Published: Fri, April 13, 2018
Worldwide | By Lisa Hogan

Global executions on the decline, says Amnesty International

Global executions on the decline, says Amnesty International

In addition to Guinea, Mongolia also abolished death penalty in 2017 and Guatemala did same but in a manner restricted to common crimes.

Looking forward, President Trump's recent comments pushing for the death penalty as a means to address the opioid crisis remain a cause of serious concern in 2018.

Iran has the highest known figure despite an 11% drop on 2016, executing at least 507 people, with at least 31 death sentences carried out in public. "It is high time that the rest of the world follows their lead and consigns this abhorrent punishment to the history books", said Amnesty's Secretary General Salil Shetty.

"Amnesty believes that the number is higher than what has been reported". The country did not execute anyone for a non-drug related crime in 2017.

"The fact that countries continue to resort to the death penalty for drug-related offences remains troubling".

However, distressing trends continued to feature in the use of the death penalty in 2017.

The report also found that Iran, Saudi Arabia, Iraq and Pakistan are responsible for carrying out 85 per cent of all reported executions worldwide.

Last year, a joint report by Nigeria's National Bureau of Statistics and the U.N. Office for Drugs and Crime revealed that the Nigerian police force and other agents of the legal systems - including judges, magistrates and prosecutors - are the most corrupt public officials in the country, often extorting bribes for cases.

The organization further noted that Singapore hanged eight people in 2017, all for drug-related offenses.

"When we look back 40 years ago when Amnesty International first started campaigning against the death penalty, there were only 16 countries that had abolished it".

"The draconian anti-drug measures widely used in the Middle East and Asia-Pacific have totally failed to address the issue". Twenty-three people were executed in the country over the year, an increase from 2016 but historically low for the United States.

The petition reads: "As Nigerians, we are increasingly anxious, particularly on the recent report released by Amnesty International, where it claimed that the Nigerian security forces ignored warnings about Boko Haram attack on Dapchi, a community in Yobe State, Nigeria, where over 100 schoolgirls were abducted by the elements of the Boko Haram insurgents". Amnesty said that the trials of Ali Abdulshaheed al-Sankis, Sami Mirza Mshaima and Abbas Jamil Taher Mhammad al-Samea failed to meet global standards. In Iran and Iraq, some of these "confessions" were broadcast on live television.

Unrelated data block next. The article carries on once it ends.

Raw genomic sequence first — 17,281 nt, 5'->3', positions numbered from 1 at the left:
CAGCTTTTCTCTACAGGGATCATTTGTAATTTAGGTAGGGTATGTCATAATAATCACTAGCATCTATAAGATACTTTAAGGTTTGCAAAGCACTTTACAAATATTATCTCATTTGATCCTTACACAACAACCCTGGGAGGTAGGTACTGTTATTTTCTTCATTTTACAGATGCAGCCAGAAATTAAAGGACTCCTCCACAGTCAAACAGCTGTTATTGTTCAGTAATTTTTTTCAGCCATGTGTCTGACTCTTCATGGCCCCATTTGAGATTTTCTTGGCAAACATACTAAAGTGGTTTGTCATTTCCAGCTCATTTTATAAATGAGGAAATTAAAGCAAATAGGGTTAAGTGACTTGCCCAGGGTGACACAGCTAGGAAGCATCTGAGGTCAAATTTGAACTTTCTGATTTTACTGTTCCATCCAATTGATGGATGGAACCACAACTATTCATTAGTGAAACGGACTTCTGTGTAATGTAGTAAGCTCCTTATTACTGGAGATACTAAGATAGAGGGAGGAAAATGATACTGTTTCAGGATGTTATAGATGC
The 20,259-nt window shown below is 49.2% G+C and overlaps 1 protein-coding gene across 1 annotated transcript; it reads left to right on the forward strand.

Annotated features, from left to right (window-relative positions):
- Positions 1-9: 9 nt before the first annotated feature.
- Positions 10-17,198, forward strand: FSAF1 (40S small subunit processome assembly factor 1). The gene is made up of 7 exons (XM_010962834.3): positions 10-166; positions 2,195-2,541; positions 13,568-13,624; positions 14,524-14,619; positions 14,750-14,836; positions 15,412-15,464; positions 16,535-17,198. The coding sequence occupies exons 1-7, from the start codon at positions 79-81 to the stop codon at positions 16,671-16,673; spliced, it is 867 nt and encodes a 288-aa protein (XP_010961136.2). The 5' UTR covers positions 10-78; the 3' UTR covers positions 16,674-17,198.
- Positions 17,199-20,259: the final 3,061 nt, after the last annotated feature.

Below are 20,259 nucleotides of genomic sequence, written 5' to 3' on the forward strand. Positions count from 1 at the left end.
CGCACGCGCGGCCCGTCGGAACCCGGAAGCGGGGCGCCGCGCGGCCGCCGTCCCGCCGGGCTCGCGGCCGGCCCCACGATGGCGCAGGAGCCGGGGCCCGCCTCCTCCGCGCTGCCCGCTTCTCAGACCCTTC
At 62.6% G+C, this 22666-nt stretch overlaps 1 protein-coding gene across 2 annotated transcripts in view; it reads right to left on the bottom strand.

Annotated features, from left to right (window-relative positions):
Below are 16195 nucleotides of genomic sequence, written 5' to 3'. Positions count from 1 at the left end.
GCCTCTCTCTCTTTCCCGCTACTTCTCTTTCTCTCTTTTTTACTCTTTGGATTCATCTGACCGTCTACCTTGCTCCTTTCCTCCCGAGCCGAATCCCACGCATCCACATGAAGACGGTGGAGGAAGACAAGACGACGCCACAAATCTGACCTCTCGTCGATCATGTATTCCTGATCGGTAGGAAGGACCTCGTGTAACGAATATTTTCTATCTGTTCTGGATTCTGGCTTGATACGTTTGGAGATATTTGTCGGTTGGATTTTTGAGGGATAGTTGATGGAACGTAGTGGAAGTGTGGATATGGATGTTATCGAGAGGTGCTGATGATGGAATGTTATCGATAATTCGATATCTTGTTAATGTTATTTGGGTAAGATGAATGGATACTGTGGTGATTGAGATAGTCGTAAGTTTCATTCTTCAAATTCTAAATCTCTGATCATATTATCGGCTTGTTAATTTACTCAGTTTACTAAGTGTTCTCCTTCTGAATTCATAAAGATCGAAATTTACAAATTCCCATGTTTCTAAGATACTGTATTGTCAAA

The men were executed by firing squad, and Amnesty said their lawyers did not have access to all of the evidence against them.

AI added that death penalties could be ended in the world if every country stands against the cruel punishment.

Speaking at the launch of the 2017 Global Death Penalty Report in Accra, Country Director of Amnesty International, Robert Amoafo Akoto revealed that seven people were sentenced to death in only 2017 but Ghana's prisons are now holding a total of 160 persons on death row, including six foreigners.

"We think that if the cult members are applying for a retrial, then the grounds for doing so must be considered given previous cases of unsound convictions", she said, adding that the group is "also concerned about several death row prisoners who are displaying symptoms of mental and intellectual disability".

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